Like The Catcher in the Rye, David Copperfield is a coming-of-age novel whose protagonist also acts as the first-person narrator. But Holden’s rejection of the Dickens novel as “crap” signals that Holden’s role as a narrator will reject the trappings of the traditional coming-of-age story.
Holden Caulfield, the protagonist of The Catcher in the Rye, is drastically affected after the deaths of his younger brother and of a school friend. Within J.D. Salinger’s narrative, it is clearly shown that the terrible events Holden Caulfield has been exposed to throughout his life have lead him to be affected by Post-Traumatic Stress Disorder. Holden displays intrusive symptoms of PTSD.
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In The Catcher in the Rye, Holden Caulfield is carrying the grief of his brother’s death for his family. Filling this role has taken a toll on Holden. Though Holden’s downward spiral has already happened before the novel begins, one can see the remnants of his demise. When analysing how Holden relates to people one can see the effects of said demise. It is important to note that though.
The way he orders his drinks, dances with the two ladies in the hotel, and sends his money frivolously shows how Holden has accepted the reality of being an adult but can not come to terms with the fact that all children will also enter Holden’s corrupt society. Holden’s basic description of a corrupt person is a phoney. This characterization is often harsh and unjust to many of the people.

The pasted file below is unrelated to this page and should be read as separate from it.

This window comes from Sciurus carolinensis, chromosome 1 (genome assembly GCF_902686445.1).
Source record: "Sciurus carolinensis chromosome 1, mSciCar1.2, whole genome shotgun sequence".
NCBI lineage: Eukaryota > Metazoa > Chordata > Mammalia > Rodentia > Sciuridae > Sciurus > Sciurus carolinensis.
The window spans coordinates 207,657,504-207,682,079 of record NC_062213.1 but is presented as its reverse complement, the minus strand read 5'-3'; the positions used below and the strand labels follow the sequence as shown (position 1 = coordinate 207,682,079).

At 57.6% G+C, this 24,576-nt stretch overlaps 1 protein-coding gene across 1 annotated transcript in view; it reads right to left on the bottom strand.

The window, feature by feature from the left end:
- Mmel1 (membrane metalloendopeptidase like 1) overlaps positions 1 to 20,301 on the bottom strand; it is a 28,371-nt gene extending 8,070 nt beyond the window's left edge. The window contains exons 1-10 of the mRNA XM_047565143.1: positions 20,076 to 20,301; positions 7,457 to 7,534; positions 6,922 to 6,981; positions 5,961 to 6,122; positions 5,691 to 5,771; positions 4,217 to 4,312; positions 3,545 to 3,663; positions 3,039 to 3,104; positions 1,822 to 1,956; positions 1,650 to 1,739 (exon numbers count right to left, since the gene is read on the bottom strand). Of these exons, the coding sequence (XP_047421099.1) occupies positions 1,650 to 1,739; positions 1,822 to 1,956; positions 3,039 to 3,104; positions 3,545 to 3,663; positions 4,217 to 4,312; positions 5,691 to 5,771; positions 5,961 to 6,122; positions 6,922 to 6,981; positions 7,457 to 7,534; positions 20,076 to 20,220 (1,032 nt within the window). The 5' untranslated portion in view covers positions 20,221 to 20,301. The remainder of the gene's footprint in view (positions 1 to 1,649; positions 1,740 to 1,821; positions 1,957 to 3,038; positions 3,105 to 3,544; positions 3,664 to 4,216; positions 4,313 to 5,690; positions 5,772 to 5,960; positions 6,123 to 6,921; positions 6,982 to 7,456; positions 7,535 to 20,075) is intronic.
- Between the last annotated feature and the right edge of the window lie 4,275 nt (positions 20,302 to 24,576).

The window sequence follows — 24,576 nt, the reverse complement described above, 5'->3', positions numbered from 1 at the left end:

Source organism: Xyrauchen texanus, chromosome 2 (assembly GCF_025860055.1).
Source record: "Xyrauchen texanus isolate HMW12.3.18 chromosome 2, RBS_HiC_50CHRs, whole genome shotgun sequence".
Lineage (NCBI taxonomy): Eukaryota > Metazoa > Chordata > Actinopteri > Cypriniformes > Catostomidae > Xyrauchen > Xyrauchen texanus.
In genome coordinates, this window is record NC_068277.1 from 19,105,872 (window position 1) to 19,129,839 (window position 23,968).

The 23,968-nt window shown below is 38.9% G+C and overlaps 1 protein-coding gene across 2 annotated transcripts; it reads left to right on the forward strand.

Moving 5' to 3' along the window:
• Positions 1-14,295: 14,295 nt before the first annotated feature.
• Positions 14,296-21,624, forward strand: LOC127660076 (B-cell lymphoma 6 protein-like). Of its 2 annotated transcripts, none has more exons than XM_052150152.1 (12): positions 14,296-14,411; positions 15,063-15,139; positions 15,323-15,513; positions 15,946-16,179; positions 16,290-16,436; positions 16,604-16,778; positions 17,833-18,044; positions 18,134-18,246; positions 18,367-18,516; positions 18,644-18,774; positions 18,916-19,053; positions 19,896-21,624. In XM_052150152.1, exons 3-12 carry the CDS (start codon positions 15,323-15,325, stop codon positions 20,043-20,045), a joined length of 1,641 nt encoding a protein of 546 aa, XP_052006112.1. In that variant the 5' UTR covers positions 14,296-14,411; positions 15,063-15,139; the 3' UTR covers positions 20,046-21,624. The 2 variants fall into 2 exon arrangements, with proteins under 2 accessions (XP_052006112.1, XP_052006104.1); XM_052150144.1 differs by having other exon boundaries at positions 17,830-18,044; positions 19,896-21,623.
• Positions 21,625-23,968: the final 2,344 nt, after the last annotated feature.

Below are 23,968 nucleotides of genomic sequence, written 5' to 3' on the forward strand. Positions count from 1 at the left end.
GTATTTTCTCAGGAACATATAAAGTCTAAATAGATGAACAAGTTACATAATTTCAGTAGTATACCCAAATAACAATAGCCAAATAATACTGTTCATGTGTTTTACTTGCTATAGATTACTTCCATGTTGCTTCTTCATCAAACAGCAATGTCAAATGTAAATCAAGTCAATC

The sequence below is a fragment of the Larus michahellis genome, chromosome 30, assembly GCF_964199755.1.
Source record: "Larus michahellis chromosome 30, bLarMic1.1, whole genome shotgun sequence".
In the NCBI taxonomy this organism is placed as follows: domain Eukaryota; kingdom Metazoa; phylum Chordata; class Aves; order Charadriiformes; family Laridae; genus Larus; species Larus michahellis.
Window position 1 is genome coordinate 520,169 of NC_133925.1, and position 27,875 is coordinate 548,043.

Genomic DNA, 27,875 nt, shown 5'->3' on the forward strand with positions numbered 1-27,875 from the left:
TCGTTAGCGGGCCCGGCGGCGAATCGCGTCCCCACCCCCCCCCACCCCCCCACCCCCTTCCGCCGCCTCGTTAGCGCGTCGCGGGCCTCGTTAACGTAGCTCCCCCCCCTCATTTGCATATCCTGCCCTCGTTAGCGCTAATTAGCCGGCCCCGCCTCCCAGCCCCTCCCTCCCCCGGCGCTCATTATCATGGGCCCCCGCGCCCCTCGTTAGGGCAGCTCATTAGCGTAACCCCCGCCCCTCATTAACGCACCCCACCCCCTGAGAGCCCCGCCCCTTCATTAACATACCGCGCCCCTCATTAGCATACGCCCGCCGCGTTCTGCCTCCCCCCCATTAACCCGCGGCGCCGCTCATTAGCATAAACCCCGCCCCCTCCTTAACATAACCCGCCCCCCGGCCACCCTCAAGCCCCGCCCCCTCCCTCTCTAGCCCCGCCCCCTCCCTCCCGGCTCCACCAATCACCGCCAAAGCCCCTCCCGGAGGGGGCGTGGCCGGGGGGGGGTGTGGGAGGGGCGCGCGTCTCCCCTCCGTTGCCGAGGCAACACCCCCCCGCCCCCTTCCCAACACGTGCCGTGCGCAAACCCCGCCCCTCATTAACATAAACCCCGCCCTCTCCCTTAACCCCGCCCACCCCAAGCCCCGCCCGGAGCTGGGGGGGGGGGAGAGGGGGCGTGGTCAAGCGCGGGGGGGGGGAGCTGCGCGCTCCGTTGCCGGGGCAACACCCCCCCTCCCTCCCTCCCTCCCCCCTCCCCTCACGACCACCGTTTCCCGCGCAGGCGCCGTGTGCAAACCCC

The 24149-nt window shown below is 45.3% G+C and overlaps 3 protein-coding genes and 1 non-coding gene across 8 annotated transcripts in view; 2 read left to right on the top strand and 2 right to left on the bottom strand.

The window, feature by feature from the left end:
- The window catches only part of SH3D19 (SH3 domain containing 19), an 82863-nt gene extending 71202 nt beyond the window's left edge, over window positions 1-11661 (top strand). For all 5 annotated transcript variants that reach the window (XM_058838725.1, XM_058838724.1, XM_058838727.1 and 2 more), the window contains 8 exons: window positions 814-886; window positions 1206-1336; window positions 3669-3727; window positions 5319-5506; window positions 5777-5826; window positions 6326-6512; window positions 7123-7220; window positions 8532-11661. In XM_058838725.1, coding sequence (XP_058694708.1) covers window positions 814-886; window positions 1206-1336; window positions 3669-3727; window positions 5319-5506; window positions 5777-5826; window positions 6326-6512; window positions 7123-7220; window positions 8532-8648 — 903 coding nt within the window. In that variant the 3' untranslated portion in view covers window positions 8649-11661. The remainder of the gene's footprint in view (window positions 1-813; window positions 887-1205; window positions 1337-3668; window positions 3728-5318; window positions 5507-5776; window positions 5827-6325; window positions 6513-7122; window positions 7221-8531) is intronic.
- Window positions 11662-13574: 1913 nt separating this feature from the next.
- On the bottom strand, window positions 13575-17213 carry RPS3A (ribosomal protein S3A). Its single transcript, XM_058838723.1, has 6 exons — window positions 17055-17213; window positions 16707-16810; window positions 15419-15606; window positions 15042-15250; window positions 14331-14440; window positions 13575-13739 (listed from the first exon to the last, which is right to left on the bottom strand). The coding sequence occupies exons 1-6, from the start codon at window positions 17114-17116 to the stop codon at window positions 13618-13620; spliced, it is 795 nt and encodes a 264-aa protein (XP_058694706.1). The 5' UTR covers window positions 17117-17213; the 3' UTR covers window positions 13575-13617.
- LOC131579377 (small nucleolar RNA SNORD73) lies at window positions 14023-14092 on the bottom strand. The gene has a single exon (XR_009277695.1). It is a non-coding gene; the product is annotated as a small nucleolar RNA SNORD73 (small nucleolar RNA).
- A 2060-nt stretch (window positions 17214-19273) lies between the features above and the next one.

Catcher in the Rye Thesis Statements and Important Quotes. Below you will find five outstanding thesis statements for “Catcher in the Rye” by J.D. Salinger that can be used as essay starters or paper topics. All five incorporate at least one of the themes found in the text and are broad enough so that it will be easy to find textual support, yet narrow enough to provide a focused clear.
Holden Caulfield, the controversial main character of J.D Salinger’s novel Catcher in the Rye, spends much of the book wandering through the streets of New York City. Kicked out of boarding school for the umpteenth time, he does many odd things: he calls a prostitute, tries to befriend a taxi driver, drinks with middle aged women, and sneaks into his own house in the middle of the night.
At that moment, you would feel like Holden Caulfield, the protagonist of The Catcher in the Rye by J.D. Salinger. Holden Caulfield is a teenager growing up in 1950’s America. He has been through an ordeal, both physically and mentally, and is going through a pivotal time in his life. His brother, Allie, died only a few short years before. He runs away from his school, Pencey Prep, and.